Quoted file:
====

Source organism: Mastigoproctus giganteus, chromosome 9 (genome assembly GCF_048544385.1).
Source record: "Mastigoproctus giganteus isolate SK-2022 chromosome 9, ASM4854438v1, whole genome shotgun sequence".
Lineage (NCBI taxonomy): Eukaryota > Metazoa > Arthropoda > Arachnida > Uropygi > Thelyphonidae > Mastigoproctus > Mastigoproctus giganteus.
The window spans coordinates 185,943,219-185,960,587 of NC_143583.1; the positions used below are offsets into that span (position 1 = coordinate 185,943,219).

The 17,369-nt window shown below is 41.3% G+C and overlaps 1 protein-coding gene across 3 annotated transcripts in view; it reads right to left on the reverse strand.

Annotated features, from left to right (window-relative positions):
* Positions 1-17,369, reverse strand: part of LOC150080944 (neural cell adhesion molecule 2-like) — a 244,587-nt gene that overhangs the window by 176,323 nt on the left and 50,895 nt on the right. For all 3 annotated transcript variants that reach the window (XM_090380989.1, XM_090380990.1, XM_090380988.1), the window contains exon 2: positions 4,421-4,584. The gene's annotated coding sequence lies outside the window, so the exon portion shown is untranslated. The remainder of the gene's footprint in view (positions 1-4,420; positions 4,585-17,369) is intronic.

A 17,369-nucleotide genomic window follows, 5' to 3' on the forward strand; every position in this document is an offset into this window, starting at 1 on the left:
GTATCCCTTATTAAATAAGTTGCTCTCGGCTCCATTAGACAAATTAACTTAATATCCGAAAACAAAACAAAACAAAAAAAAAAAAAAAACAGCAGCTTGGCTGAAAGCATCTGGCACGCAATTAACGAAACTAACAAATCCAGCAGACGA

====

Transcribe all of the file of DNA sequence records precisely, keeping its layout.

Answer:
Source organism: Mastigoproctus giganteus, chromosome 9 (genome assembly GCF_048544385.1).
Source record: "Mastigoproctus giganteus isolate SK-2022 chromosome 9, ASM4854438v1, whole genome shotgun sequence".
Lineage (NCBI taxonomy): Eukaryota > Metazoa > Arthropoda > Arachnida > Uropygi > Thelyphonidae > Mastigoproctus > Mastigoproctus giganteus.
The window spans coordinates 185,943,219-185,960,587 of NC_143583.1; the positions used below are offsets into that span (position 1 = coordinate 185,943,219).

The 17,369-nt window shown below is 41.3% G+C and overlaps 1 protein-coding gene across 3 annotated transcripts in view; it reads right to left on the reverse strand.

Annotated features, from left to right (window-relative positions):
* Positions 1-17,369, reverse strand: part of LOC150080944 (neural cell adhesion molecule 2-like) — a 244,587-nt gene that overhangs the window by 176,323 nt on the left and 50,895 nt on the right. For all 3 annotated transcript variants that reach the window (XM_090380989.1, XM_090380990.1, XM_090380988.1), the window contains exon 2: positions 4,421-4,584. The gene's annotated coding sequence lies outside the window, so the exon portion shown is untranslated. The remainder of the gene's footprint in view (positions 1-4,420; positions 4,585-17,369) is intronic.

A 17,369-nucleotide genomic window follows, 5' to 3' on the forward strand; every position in this document is an offset into this window, starting at 1 on the left:
GTATCCCTTATTAAATAAGTTGCTCTCGGCTCCATTAGACAAATTAACTTAATATCCGAAAACAAAACAAAACAAAAAAAAAAAAAAAACAGCAGCTTGGCTGAAAGCATCTGGCACGCAATTAACGAAACTAACAAATCCAGCAGACGA